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J Clin Nurs. 2008 Nov;17(22):2979-86. doi: 10.1111/j.1365-2702.2008.02345.x.

'It's easier to talk to a woman'. Aspects of gender in Swedish telenursing.

Author information

  • 1Department of Public Health and Caring Sciences, Uppsala Science Park, Uppsala, Sweden. anna.hoglund@crb.uu.se

Abstract

AIM:

To describe and explore gender aspects in telenursing as experienced by Swedish telenurses.

BACKGROUND:

Telenurses at call centres in Sweden offer triage recommendations and self-care advice to the general public over the telephone, on a wide range of health problems. The demands on telenurses are multifaceted and competence is needed in many fields such as nursing, pharmacology, psychology and communication. Previous studies have shown that telenurses encounter many ethical dilemmas and that some of these are to do with gender related issues. Most telenurses, as well as most callers, are women. It is, therefore, reasonable to believe that gender plays an important role in the work of telenurses.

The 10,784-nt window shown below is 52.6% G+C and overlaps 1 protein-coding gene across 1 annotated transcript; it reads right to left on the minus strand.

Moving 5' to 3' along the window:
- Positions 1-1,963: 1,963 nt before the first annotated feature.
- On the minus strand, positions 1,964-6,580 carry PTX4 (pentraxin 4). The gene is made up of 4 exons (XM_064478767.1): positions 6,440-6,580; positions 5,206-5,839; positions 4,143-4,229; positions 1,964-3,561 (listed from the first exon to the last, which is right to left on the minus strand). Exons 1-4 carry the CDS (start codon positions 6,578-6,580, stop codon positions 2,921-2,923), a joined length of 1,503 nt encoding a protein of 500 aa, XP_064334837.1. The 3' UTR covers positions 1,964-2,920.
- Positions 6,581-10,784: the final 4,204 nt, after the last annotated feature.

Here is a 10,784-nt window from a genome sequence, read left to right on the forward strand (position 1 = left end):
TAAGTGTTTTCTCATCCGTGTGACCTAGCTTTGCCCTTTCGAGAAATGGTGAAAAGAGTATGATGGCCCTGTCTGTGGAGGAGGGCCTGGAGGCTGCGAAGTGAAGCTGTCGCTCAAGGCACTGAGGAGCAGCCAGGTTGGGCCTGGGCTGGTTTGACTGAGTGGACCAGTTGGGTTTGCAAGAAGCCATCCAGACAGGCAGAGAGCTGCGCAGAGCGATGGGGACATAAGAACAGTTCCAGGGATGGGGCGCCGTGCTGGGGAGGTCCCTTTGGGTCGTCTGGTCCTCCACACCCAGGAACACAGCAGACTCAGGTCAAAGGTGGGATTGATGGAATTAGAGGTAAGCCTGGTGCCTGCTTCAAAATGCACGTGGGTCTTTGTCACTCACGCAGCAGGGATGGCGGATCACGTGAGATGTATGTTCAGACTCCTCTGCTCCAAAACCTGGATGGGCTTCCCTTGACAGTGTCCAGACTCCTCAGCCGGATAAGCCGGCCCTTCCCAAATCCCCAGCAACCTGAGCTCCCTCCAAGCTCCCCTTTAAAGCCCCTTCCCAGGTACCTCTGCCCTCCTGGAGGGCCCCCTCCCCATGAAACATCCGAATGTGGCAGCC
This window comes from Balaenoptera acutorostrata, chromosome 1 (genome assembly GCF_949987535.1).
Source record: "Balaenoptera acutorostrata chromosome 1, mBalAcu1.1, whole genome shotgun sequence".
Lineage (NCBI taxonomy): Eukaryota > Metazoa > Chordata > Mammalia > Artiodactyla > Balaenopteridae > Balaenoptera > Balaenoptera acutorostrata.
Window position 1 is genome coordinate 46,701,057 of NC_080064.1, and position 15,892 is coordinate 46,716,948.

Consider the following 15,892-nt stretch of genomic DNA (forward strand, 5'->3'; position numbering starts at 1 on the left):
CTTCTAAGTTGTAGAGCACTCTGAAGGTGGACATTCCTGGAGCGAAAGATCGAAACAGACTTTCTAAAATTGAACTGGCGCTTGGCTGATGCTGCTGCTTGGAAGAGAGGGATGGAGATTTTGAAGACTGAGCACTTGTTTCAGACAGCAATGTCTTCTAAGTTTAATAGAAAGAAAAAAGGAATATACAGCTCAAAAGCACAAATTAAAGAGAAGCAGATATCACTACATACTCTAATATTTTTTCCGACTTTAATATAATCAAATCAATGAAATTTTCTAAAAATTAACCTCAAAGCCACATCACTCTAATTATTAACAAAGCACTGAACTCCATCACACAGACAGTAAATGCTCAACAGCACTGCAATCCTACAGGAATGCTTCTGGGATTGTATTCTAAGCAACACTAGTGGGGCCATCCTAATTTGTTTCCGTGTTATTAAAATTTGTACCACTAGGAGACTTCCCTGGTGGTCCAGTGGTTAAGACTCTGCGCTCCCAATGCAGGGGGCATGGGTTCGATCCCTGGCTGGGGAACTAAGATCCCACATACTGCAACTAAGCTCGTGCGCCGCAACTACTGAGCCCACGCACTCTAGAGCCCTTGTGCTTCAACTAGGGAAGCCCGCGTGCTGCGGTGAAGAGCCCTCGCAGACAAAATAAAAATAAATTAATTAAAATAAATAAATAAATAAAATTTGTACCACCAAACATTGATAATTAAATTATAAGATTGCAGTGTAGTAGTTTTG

DESIGN:

Descriptive and explorative qualitative design.

METHODS:

A purposive sample of 12 female telenurses in Sweden participated in in-depth interviews twice during 2004-2005. The transcribed interviews were analysed inductively with a stepwise thematic method.

RESULTS:

Five themes emerged from the interviews, namely: female subordination in the family, disrespect in dialogue with female nurses, distrust in fathers' competence, reluctant male callers and woman-to-woman connection.

CONCLUSIONS:

Gender construction and cultural gender norms seem to be at work in the encounter between Swedish telenurses and callers. Questions of power relations, the picture of the mother/woman as the primary carer for small children and distrusting men in their parental role were particularly highlighted.

RELEVANCE TO CLINICAL PRACTICE:

Telenurses should be aware of the risk of stereotyping their dialogues with callers in a way that seems to fit better with female callers' ways of communicating. Clinical supervision based on reflective practice and peer reviews of calls might diminish this risk. Telenurses also need more training in handling overt or covert power messages based on male superiority.

PMID:
19012768
[PubMed - indexed for MEDLINE]
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